• Two Billy Wilder films: the 1957 thriller Witness for the Prosecution (100 percent), starring Tyrone Power and Marlene Dietrich, and 1970’s The Private Life of Sherlock Holmes (95 percent).
  • And lastly, two Criterion Collection releases: The original 1998 Norwegian thriller Insomnia (97 percent) is available for the first time on Blu-ray, and a collection of Jacques Demy’s films, including The Umbrellas of Cherbourg (98 percent), is also available in a DVD/Blu-ray box set.

In Theaters This Week:

 



Bears

90%

Rating: G.

The latest family-friendly documentary from Disney’s Disneynature label, following Earth, Oceans, African Cats and Chimpanzees, is mainly an adorably cuddly adventure. It follows a mama bear named Sky and her two cubs, Scout and Amber, as they dig out from their snowy cave in the Alaskan wilderness and head down the mountain in search of food. Perils do await them, though, from larger and hungrier bears and wolves to rising water and the threat of starvation. (If you and your family have seen African Cats, with its bloody zebra mauling, nothing nearly so gory happens here.) There are a couple of tense moments but John C. Reilly’s amiable narration lets you know everything will be all right. And the film is beautiful, intimately shot, so it’s at least worthwhile from a visual perspective. Fine for all ages.



Transcendence

19%

Rating: PG-13, for sci-fi action and violence, some bloody images, brief strong language and sensuality.

Christopher Nolan’s longtime cinematographer, Oscar-winner Wally Pfister, makes his directing debut with this thinky sci-fi thriller. It’s full of big ideas about the frightening power of technology — both its potential and its threat to our privacy — but the execution is rather dull and sometimes silly. Johnny Depp stars as a brilliant scientist who’s been experimenting with artificial intelligence alongside his wife (Rebecca Hall). When a terrorist group guns him down, he uploads himself to the Internet to keep his legacy alive. There are lots of shootings and explosions here with quite a bit of blood, but part of the story hinges on medical advancements that allow people to regenerate and heal themselves – so they don’t stay injured for long. The violence, subject matter and nearly two-hour running time make this suitable for tweens and up only.

New On DVD:



The Nut Job

12%

Rating: PG, for mild action and rude humor.

A mostly innocuous but thoroughly unpleasant animated comedy full of unlikable characters. Will Arnett provides the voice of Surly, a squirrel who’s just trying to get a nut – and he’s unwilling to share with the rest of the furry woodland creatures in the park. Trouble is, there’s a food shortage as winter approaches, so Surly must choose between remaining selfish or being a team player. Fart jokes abound here – and many of them take place underground just to make them extra gross. Some of the rodents also wind up in danger on a raging river. Surly and his pals run into some mobster types, but they’re too cartoonish (in every way) to be threatening. And a raccoon voiced by Liam Neeson might just be more devious than he initially seems.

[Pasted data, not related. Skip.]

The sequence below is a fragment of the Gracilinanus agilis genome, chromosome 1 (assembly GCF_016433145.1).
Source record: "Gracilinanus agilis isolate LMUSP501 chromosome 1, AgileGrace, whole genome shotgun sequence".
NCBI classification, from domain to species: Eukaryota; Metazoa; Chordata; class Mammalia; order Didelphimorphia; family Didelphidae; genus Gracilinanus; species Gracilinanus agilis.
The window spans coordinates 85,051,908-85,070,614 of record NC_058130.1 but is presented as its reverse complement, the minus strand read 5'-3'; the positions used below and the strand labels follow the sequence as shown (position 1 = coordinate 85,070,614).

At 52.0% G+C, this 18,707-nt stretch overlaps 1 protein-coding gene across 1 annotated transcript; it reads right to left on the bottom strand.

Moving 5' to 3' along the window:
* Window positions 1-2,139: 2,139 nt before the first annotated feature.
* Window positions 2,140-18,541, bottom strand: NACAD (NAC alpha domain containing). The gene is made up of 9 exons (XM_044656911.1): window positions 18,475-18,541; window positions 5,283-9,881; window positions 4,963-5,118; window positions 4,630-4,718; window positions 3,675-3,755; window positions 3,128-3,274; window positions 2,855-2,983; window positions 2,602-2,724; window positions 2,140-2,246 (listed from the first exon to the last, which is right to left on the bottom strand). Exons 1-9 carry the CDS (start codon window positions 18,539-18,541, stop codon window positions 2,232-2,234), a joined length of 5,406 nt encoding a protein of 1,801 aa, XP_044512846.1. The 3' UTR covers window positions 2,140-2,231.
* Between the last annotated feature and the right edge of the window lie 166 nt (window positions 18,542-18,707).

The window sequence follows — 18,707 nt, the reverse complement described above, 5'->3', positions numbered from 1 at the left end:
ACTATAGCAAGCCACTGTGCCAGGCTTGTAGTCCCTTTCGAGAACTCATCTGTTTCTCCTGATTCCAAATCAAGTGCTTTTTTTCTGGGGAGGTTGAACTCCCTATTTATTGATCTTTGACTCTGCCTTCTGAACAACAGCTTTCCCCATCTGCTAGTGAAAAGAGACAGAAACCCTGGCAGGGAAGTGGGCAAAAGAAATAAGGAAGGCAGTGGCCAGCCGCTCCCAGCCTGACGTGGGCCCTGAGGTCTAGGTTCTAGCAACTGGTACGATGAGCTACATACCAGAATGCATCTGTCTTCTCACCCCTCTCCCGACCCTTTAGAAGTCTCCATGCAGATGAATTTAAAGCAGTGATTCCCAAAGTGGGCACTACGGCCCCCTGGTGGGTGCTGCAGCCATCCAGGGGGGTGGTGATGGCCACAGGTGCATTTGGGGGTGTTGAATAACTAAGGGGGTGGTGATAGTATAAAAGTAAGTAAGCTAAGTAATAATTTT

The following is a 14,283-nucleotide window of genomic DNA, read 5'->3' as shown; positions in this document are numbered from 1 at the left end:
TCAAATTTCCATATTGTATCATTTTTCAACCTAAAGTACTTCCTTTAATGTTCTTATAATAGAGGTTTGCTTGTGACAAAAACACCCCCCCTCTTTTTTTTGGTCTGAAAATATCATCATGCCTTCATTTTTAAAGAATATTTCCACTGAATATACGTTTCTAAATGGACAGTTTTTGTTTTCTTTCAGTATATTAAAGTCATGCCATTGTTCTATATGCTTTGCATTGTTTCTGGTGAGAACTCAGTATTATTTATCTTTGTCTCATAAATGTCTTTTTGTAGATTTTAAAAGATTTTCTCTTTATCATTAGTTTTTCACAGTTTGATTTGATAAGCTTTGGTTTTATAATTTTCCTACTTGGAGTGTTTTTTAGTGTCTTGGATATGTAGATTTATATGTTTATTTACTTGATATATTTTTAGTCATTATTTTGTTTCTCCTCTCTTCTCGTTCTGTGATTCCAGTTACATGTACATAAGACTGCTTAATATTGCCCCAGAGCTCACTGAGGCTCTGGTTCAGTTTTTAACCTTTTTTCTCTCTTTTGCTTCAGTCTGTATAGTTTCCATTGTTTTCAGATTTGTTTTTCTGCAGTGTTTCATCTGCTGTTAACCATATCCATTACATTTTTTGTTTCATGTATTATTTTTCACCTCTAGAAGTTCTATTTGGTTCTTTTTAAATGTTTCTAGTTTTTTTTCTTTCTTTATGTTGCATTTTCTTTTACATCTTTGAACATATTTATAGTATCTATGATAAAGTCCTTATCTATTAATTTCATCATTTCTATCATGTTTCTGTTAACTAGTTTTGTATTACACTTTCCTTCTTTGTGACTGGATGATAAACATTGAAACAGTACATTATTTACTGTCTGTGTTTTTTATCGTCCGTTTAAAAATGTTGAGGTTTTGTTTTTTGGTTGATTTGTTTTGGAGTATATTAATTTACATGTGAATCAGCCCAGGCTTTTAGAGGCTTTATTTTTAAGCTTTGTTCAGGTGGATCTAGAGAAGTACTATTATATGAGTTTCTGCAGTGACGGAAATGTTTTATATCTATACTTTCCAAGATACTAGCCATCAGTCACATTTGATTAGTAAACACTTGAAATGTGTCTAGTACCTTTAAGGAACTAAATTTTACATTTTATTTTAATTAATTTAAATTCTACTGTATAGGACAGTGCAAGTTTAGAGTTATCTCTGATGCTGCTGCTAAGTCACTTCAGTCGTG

The Secret Life Of Walter Mitty

52%

Rating: PG, for some crude comments, language and action violence.

Ben Stiller directs and stars as the title character in this big-budget version of the classic James Thurber story. The milquetoast Mitty enjoys a vivid fantasy world which becomes reality when he’s forced to embark on a globetrotting adventure. The special effects are pretty spectacular here – and they’re the main reason to recommend this movie. There are a couple scenes of peril: a chase through the crowded streets of Manhattan, as well as an erupting volcano. And Walter’s boss, played by an arrogant Adam Scott, is a total jerk. But for the most part this inanely uplifting story about overcoming your fears and chasing your dreams is pretty darn harmless.



Ride Along

18%

Rating: PG-13, for sequences of violence, sexual content and brief strong language.

Ice Cube and Kevin Hart co-star in this clichéd, mismatched buddy-cop comedy that strains desperately to be funny. Hart plays a fast-talking security guard with dreams of becoming a police officer. He also dreams of marrying his longtime girlfriend (Tika Sumpter), whose brother is the toughest detective in all of Atlanta. Hart goes for a ride along with Cube — hence the title — to prove his worth. Shootings, showdowns with generic Serbian bad guys and explosions ensue. There’s also plenty of language and suggestive sexual jokes involving the various positions and tricks Hart likes to employ in the bedroom. (And his nickname is Black Hammer, supposedly a reference to his manhood.) This is probably OK for older kids, but you may want to show them The Other Guys or even 21 Jump Street instead.

This week at the movies, we’ve got a techno-dystopia (Transcendence, starring Johnny Depp and Rebecca Hall), a near-death experience (Heaven Is For Real, starring Greg Kinnear and Connor Corum), a bunch of furry carnivores (the nature documentary Bears), and some supernatural high jinks (A Haunted House 2, starring Marlon Wayans and Jaime Pressly). What do the critics have to say?



Transcendence

19%

Sometimes a movie needs more than an intriguing premise, an all-star cast, and a distinctive visual look. Critics say that’s the case with Transcendence, a surprisingly dull and narratively muddled sci-fi drama that’s short on suspense and logic. Johnny Depp stars as Will Caster, a leader in the field of artificial intelligence research who uploads his consciousness to a computer with the intent of creating a sentient machine. In doing so, Caster runs afoul of a group of militant luddites, who fear that humans have become too dependent on technology. The pundits say Transcendence is sleekly crafted, but it largely squanders its cast on a story that never quite coheres. (Check out our video interview with the stars, as well as this week’s Total Recall, in which we count down Depp’s best-reviewed movies.)